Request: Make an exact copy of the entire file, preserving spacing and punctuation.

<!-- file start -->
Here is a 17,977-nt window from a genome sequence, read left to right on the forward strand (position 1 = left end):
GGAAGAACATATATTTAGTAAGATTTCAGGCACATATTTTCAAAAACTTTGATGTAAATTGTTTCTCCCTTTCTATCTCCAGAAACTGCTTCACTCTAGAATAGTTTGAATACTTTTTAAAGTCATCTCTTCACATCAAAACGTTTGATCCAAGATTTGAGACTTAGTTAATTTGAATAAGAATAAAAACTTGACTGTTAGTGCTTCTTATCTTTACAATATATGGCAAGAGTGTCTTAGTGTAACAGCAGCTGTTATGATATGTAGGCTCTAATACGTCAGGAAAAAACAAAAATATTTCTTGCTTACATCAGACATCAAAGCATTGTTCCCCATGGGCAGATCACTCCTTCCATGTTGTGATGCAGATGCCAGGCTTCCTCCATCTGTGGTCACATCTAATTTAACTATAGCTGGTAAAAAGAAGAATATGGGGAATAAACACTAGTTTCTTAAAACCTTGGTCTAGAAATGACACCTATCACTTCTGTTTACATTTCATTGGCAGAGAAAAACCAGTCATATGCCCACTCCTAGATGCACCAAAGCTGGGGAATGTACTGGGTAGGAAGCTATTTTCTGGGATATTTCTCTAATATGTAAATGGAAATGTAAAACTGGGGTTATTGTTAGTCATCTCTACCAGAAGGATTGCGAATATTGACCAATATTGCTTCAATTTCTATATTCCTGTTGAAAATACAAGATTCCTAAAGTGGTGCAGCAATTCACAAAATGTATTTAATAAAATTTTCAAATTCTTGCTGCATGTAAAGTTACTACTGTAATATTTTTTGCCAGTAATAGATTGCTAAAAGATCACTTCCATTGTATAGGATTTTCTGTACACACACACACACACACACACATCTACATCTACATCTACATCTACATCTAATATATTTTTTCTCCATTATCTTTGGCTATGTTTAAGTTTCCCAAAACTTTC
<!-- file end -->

Here is a 17,977-nt window from a genome sequence, read left to right on the forward strand (position 1 = left end):
GGAAGAACATATATTTAGTAAGATTTCAGGCACATATTTTCAAAAACTTTGATGTAAATTGTTTCTCCCTTTCTATCTCCAGAAACTGCTTCACTCTAGAATAGTTTGAATACTTTTTAAAGTCATCTCTTCACATCAAAACGTTTGATCCAAGATTTGAGACTTAGTTAATTTGAATAAGAATAAAAACTTGACTGTTAGTGCTTCTTATCTTTACAATATATGGCAAGAGTGTCTTAGTGTAACAGCAGCTGTTATGATATGTAGGCTCTAATACGTCAGGAAAAAACAAAAATATTTCTTGCTTACATCAGACATCAAAGCATTGTTCCCCATGGGCAGATCACTCCTTCCATGTTGTGATGCAGATGCCAGGCTTCCTCCATCTGTGGTCACATCTAATTTAACTATAGCTGGTAAAAAGAAGAATATGGGGAATAAACACTAGTTTCTTAAAACCTTGGTCTAGAAATGACACCTATCACTTCTGTTTACATTTCATTGGCAGAGAAAAACCAGTCATATGCCCACTCCTAGATGCACCAAAGCTGGGGAATGTACTGGGTAGGAAGCTATTTTCTGGGATATTTCTCTAATATGTAAATGGAAATGTAAAACTGGGGTTATTGTTAGTCATCTCTACCAGAAGGATTGCGAATATTGACCAATATTGCTTCAATTTCTATATTCCTGTTGAAAATACAAGATTCCTAAAGTGGTGCAGCAATTCACAAAATGTATTTAATAAAATTTTCAAATTCTTGCTGCATGTAAAGTTACTACTGTAATATTTTTTGCCAGTAATAGATTGCTAAAAGATCACTTCCATTGTATAGGATTTTCTGTACACACACACACACACACACACATCTACATCTACATCTACATCTACATCTAATATATTTTTTCTCCATTATCTTTGGCTATGTTTAAGTTTCCCAAAACTTTC